A FAR CRY FROM FREEDOM: GRADUAL ABOLITION
NEW YORK STATE’S CRIME AGAINST HUMANITY
Historians have had difficulty associating New York State’s
brand of African enslavement, which they have concluded to be of a rather benevolent and mild nature, with the “barbarism”
that existed in the southern states of America. They have juxtaposed enslavement in New York State to an earlier period of
colonization far removed from the consciousness of freedom fighting colonialists or antebellum northern abolitionists. In
doing so, they have eulogized the alleged colorblind nature of Dutch colonial enslavers in an effort to purport a system of
enslavement in New Netherland that was akin to the European system of “Indentured Servitude”.
These scholars have
also depicted the abolition of enslavement in New York State as a natural occurrence - an inevitable process that was philosophically
and morally detached from hostile southern attempts to fight its establishment at all costs. They have surmised that African
enslavement died an uneventful death in New York State and that prior to emancipation - African descendants lived in a state
of “quasi-freedom” for a twenty-five year period prior to their actual legalized emancipation in 1827. All of these perceptions
distort historical fact.
This work is offered to clarify some of these misleading “facts” about the history of African
enslavement and abolition in New York State. In particular, it will focus on a little known period in New York history called
Gradual Abolition (1799-1827) in an effort to explore the role of the State in the institutionalization of human enslavement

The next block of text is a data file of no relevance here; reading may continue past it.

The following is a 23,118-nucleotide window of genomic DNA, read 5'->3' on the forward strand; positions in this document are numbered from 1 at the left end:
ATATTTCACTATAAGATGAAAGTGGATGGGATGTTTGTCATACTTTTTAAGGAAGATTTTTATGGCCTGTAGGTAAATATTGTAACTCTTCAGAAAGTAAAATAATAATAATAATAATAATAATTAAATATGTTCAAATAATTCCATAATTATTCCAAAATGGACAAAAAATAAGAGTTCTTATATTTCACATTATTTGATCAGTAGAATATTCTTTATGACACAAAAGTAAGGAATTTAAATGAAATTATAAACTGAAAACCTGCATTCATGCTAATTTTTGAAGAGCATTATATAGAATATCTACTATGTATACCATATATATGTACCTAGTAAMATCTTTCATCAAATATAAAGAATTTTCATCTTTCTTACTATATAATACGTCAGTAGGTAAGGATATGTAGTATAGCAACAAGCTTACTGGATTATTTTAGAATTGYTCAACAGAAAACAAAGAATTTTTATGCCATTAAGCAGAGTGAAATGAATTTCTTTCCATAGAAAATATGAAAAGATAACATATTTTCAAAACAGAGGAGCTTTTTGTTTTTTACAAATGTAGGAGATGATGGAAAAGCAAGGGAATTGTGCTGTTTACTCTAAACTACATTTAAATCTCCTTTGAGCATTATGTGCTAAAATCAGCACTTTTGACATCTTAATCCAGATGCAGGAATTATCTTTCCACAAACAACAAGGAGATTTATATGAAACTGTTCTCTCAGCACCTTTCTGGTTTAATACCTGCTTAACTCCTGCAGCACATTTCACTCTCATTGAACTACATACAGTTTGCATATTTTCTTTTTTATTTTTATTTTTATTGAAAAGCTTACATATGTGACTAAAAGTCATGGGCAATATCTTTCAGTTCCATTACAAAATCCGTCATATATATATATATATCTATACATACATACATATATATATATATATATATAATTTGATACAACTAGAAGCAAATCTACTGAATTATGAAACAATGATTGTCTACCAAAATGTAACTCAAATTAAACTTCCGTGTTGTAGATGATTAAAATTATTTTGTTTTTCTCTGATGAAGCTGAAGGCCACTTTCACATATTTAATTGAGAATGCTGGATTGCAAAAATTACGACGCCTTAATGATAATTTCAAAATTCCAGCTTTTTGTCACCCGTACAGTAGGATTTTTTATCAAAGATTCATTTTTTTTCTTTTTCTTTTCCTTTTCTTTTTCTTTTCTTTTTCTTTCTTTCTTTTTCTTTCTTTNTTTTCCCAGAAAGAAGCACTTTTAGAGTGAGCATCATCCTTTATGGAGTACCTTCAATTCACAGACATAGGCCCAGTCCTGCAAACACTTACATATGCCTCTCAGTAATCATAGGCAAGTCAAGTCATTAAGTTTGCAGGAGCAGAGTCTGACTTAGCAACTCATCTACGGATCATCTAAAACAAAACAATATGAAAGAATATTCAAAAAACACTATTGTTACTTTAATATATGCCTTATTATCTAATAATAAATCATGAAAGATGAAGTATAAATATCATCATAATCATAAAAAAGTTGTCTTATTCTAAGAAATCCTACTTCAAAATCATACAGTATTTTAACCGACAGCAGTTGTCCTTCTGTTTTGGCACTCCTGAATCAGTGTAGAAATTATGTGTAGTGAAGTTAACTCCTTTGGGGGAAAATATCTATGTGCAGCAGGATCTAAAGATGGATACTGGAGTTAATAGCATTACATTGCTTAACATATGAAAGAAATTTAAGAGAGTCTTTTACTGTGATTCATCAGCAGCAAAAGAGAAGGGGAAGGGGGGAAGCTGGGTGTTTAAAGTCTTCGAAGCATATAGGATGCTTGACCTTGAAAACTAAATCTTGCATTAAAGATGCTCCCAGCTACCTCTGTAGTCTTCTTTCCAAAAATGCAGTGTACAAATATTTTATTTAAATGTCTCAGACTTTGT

and its politically corrupted attempts at abolition.
Provided herein is a short history of African enslavement in
New York under the Dutch as well as its later administration under British and American rule to help illustrate the general
conditions of African descendant life during enslavement. In the final analysis, this work will establish that the perception
of the comparative “benign” nature of African enslavement in New York was a false concept, and that New York State was in
every respect a “Slave State” of the caliber, dedication and economic magnitude exhibited in the antebellum south.
analysis will allow the reader to better understand the reasoning by which New York State was engaged in a thirty-year effort
designed to deprive African descendants of their freedom by circumventing any attempts at actual emancipation. New York State
was able to accomplish this objective by way of its active involvement and complicity in the institutional development, administration
and financial support of a system of “de jure” enslavement designed to ensure the bondage of newborn African descendant children
while at the same time subsidizing enslavers for their maintenance and any potential losses due to impending emancipation.
The development of “A Case for Reparations against New York State” is included as well, to provoke a new awareness
and understanding of the efforts now being undertaken to advocate for reparations for “crimes against humanity” perpetrated
worldwide against African people and specifically during the two centuries that New York State was engaged in the forced bondage
of African descendant men, women and children.
Copyright © 2005 L. Lloyd Stewart
All Rights Reserved